Moreover, political correctness has also been viewed as the enemy of the First Amendment. This couldn’t be more contradictory and is one of the most politically prominent straw man arguments in the current landscape. This argument that political correctness violates the first amendment originates from Alan Bloom, who argued that college campuses were a place of linear thought and dwindling freedom.  Bloom made a point to target increasing diversity as the reason why liberal arts universities at the time were changing. He used racist and vile rhetoric against minorities on campus, and his essays are littered with racial prejudice. Despite being a champion of conservative ideology, his dismissiveness of racial equity was appalling. It is astounding how his lack of acceptance of other races is exactly how the definition of political correctness has changed. An example of this can be seen recently by the dismissal of The Bachelor host, Chris Harrison. He denied racist power structures and the history of antebellum South were truly harmful because such a history was simply made up by the “woke police.” By treating these issues as frivolous, the Right is underplaying the impact that many feel today of systemic racism. Denying a major part of American history is conspiracy and blatantly racist revision, not a debatable set of political views. 

The war against political correctness is a war against accountability. Whether it be Marjorie Taylor Greene wearing a censorship mask on public television to an audience of millions or Trump releasing a widely reported and viewed press release about being censored on social media, the outcry by the Right couldn’t be more contradictory. Freedom of speech is not freedom from consequence. Inclusive actions should not be seen as some sort of religious or cultural war. It is doubly ironic how the Far-Right has dubbed the Left as ultra-sensitive, yet believes in the war on Christmas and actively contributed to “canceling” Colin Kaepernick.  In this way, the Right pursues its own form of cancel culture against those who do not agree with their nationalistic views and reverence of the constitution. In fact, the guiding views behind their form of cancel culture heavily align with the original interpretation of political correctness, before it was butchered and misrepresented by conservative authors.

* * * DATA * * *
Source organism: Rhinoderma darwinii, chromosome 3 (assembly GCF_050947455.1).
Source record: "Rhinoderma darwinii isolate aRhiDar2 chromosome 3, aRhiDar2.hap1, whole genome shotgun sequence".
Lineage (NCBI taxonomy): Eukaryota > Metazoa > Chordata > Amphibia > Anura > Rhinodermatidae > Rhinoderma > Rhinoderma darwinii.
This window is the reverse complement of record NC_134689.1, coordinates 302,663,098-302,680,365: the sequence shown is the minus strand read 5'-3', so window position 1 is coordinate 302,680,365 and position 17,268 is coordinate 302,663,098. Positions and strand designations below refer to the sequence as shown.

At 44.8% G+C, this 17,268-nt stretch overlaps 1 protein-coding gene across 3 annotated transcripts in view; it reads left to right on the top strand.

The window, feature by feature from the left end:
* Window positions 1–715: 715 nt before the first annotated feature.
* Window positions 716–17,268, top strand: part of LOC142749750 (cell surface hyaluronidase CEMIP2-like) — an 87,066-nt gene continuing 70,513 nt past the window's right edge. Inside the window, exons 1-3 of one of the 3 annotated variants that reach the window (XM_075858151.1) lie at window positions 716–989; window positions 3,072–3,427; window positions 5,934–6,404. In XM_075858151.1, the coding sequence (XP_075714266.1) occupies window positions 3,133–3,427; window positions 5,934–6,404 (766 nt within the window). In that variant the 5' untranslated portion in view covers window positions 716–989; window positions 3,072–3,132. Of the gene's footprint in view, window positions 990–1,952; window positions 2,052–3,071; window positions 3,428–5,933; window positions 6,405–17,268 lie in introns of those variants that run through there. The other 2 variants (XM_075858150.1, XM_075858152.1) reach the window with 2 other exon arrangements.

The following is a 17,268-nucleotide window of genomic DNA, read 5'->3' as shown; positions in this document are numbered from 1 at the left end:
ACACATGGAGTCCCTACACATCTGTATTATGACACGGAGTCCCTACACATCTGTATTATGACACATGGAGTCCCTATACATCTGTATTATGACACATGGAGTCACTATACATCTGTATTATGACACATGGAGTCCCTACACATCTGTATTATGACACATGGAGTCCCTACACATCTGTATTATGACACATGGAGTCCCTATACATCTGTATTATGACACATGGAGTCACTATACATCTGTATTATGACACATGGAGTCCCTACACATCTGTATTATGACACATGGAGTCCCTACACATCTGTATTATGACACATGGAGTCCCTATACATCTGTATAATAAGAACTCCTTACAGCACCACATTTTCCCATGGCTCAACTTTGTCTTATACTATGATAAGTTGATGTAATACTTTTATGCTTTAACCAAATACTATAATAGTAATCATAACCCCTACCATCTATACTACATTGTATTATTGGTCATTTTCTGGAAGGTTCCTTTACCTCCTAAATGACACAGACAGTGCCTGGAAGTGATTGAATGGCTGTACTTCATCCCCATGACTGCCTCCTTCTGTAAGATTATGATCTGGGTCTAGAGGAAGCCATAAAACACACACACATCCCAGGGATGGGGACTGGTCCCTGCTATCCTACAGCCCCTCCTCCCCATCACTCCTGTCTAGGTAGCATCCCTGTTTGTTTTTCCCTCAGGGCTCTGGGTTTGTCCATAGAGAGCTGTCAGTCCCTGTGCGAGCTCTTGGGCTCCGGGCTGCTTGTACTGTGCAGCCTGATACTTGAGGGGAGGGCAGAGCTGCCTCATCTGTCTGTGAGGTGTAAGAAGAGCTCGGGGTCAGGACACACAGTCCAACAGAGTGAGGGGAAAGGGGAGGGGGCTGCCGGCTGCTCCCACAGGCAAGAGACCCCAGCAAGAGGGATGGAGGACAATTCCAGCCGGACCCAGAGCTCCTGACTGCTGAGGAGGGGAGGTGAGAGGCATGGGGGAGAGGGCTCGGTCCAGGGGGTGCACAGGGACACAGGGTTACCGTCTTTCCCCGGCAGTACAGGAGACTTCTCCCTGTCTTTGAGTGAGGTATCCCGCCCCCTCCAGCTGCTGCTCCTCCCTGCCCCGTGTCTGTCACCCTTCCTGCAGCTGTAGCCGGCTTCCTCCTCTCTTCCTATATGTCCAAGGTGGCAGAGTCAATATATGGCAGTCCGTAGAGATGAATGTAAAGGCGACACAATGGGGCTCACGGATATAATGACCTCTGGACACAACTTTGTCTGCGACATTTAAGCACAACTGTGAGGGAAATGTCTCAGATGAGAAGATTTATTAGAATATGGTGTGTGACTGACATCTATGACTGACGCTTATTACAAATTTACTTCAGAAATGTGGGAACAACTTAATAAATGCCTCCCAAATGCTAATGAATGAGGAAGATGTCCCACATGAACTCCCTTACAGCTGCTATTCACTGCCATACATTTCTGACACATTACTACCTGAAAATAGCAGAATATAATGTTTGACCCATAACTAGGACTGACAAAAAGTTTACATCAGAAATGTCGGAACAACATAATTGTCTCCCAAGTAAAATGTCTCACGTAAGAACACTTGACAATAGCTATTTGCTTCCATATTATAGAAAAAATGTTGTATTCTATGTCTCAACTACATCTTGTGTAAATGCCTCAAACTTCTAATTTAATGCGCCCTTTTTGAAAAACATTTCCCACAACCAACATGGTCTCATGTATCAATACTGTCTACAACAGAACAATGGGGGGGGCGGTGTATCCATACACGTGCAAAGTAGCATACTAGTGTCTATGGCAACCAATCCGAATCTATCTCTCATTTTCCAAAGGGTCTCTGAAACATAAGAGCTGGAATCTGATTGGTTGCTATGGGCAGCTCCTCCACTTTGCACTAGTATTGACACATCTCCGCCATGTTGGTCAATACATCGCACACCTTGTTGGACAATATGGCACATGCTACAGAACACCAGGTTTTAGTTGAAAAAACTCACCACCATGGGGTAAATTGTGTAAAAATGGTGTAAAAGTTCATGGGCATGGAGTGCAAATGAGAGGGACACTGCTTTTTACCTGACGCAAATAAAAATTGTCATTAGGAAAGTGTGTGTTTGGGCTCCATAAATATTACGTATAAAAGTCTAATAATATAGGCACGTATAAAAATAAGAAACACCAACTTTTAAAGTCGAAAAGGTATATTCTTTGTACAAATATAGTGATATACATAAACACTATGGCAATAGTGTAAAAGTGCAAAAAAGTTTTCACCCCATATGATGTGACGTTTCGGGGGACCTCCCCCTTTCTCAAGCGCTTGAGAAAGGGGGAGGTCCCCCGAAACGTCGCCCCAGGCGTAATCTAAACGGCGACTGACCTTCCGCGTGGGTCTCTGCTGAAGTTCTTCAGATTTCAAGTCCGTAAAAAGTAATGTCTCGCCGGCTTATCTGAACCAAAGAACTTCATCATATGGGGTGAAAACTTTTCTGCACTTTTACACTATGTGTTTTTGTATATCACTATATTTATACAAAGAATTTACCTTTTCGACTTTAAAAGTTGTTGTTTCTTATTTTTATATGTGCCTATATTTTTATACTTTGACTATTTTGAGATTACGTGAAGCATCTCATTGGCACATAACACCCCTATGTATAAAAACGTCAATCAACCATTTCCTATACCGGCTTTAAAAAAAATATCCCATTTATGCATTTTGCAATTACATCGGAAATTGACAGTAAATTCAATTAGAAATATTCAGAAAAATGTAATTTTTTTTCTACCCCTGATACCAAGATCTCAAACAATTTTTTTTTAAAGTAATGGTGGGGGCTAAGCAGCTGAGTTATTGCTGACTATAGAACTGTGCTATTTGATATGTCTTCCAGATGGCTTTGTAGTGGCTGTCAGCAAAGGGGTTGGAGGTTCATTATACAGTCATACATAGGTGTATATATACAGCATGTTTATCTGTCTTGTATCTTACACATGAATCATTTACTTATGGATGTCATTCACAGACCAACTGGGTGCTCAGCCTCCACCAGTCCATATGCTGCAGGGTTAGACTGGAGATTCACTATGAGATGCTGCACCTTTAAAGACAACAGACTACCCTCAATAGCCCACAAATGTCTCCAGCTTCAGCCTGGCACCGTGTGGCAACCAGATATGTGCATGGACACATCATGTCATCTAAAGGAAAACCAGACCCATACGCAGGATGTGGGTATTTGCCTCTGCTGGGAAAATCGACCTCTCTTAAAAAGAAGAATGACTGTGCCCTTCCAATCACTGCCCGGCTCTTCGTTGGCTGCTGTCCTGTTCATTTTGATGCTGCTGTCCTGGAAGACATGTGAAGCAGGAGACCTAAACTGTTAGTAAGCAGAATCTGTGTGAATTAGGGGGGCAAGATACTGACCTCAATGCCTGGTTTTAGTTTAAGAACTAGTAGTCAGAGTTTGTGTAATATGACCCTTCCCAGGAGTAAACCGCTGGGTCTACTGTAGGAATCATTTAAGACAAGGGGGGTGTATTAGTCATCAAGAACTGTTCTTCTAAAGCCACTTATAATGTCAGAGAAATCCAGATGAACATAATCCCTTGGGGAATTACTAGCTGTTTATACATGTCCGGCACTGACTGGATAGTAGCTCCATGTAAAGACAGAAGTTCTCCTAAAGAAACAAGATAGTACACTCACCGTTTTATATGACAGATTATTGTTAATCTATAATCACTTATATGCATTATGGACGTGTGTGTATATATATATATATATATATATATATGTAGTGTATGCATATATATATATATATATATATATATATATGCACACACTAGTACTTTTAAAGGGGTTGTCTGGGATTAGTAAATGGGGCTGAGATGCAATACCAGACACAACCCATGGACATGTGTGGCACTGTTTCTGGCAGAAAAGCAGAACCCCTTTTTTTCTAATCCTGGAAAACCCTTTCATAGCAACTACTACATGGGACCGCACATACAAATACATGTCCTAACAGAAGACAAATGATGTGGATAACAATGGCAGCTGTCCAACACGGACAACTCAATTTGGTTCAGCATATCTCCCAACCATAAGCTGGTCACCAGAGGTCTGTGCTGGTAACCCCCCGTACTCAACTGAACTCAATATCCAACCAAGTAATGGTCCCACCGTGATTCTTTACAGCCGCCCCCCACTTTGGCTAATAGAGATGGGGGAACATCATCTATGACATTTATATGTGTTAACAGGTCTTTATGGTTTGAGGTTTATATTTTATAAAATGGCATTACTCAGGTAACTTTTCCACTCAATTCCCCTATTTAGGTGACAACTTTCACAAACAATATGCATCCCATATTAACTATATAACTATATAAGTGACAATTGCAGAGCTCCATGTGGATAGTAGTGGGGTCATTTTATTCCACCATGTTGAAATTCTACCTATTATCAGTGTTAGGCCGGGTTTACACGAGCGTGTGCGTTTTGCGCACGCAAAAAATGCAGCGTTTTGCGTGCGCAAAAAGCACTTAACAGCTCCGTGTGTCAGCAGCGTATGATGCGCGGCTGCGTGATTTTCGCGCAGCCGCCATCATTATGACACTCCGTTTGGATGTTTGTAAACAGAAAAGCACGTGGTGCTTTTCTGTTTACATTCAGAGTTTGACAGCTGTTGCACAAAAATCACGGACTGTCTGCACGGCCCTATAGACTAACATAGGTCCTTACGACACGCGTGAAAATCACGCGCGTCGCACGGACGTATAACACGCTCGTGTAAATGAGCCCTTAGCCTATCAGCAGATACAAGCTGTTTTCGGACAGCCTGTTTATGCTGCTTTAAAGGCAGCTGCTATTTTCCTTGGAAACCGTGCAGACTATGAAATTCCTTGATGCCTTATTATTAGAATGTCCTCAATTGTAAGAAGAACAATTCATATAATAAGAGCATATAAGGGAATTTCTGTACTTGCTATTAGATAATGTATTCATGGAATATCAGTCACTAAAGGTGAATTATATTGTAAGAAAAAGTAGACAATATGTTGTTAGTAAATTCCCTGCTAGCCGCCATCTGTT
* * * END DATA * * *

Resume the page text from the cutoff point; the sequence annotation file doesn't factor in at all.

Anthony Salgado is a Trinity first-year. His column typically runs on alternate Fridays.